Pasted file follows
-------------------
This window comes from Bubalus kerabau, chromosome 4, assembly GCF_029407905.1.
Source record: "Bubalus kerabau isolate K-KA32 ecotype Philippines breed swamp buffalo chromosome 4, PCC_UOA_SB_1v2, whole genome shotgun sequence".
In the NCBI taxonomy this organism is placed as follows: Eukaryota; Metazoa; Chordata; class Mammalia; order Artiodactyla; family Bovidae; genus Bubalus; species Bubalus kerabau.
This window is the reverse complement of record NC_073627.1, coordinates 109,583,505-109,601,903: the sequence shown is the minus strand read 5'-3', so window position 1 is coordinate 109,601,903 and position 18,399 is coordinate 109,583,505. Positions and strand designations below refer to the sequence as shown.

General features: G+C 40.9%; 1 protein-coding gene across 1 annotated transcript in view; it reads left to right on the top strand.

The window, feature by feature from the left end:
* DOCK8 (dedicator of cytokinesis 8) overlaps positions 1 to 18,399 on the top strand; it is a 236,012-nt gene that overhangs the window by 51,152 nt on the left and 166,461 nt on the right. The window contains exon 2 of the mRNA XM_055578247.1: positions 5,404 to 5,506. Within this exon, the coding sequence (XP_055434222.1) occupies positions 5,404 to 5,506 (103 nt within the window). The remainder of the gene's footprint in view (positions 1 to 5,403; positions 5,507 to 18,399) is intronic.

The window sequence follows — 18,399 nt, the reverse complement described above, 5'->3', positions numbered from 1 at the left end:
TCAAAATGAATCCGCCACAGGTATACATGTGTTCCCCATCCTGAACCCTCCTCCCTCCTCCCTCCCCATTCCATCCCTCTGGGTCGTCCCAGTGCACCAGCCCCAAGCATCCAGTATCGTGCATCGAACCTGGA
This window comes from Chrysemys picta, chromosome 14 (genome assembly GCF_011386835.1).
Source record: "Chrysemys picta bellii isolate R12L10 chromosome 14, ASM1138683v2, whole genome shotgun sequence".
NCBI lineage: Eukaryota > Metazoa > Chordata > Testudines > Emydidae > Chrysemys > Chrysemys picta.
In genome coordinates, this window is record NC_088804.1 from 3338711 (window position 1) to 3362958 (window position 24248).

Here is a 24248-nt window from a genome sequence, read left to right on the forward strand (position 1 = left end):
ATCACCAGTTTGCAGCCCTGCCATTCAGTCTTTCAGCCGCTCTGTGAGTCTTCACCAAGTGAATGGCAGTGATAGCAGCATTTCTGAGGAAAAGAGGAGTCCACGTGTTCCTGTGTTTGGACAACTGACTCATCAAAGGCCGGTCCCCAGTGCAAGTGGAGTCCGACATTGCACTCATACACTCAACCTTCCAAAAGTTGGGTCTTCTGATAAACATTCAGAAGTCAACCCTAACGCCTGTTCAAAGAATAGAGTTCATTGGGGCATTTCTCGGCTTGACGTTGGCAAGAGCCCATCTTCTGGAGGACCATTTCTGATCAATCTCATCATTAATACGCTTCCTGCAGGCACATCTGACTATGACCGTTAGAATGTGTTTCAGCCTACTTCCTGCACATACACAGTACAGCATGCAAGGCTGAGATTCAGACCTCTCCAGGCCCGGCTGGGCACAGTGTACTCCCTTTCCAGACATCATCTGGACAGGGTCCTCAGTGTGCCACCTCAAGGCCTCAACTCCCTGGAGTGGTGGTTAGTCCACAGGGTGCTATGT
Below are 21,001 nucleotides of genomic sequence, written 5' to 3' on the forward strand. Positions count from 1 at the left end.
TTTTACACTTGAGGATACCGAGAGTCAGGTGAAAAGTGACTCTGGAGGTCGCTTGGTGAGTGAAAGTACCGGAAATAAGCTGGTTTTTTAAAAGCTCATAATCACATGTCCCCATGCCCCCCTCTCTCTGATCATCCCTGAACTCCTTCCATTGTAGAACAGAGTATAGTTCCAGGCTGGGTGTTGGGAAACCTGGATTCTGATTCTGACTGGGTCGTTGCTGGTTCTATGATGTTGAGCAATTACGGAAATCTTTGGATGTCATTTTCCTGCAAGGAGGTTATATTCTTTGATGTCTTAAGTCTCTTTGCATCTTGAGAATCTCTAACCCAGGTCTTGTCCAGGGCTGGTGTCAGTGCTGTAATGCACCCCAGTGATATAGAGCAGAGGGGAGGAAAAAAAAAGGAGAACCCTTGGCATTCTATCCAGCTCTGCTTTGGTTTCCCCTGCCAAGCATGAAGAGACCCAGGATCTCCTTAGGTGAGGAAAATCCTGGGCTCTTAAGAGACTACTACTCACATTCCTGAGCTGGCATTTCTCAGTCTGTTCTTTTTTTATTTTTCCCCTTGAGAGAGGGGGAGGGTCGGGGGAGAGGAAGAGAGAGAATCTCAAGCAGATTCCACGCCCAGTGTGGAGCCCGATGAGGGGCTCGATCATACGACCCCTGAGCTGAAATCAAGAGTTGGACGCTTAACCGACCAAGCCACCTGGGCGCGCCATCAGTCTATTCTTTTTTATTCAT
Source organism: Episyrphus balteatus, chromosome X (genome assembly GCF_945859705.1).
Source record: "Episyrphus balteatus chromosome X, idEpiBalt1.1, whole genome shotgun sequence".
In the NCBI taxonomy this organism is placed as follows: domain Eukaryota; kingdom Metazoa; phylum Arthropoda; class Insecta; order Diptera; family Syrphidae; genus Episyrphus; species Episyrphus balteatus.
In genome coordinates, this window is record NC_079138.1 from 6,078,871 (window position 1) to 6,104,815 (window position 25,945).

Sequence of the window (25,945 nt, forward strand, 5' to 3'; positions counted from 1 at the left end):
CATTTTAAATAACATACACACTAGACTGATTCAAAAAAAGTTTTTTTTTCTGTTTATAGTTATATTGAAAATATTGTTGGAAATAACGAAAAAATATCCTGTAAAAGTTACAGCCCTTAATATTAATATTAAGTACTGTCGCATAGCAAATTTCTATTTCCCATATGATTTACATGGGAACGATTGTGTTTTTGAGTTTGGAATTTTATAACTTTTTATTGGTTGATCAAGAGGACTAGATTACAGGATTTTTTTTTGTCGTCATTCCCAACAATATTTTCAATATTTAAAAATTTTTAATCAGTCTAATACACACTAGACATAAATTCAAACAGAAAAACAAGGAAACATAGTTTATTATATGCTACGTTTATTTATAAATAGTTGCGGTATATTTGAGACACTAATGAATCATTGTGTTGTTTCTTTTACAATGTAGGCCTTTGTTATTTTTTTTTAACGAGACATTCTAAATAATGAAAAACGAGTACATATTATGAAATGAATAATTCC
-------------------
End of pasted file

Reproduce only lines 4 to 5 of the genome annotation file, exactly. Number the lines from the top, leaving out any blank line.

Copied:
This window is the reverse complement of record NC_073627.1, coordinates 109,583,505-109,601,903: the sequence shown is the minus strand read 5'-3', so window position 1 is coordinate 109,601,903 and position 18,399 is coordinate 109,583,505. Positions and strand designations below refer to the sequence as shown.

General features: G+C 40.9%; 1 protein-coding gene across 1 annotated transcript in view; it reads left to right on the top strand.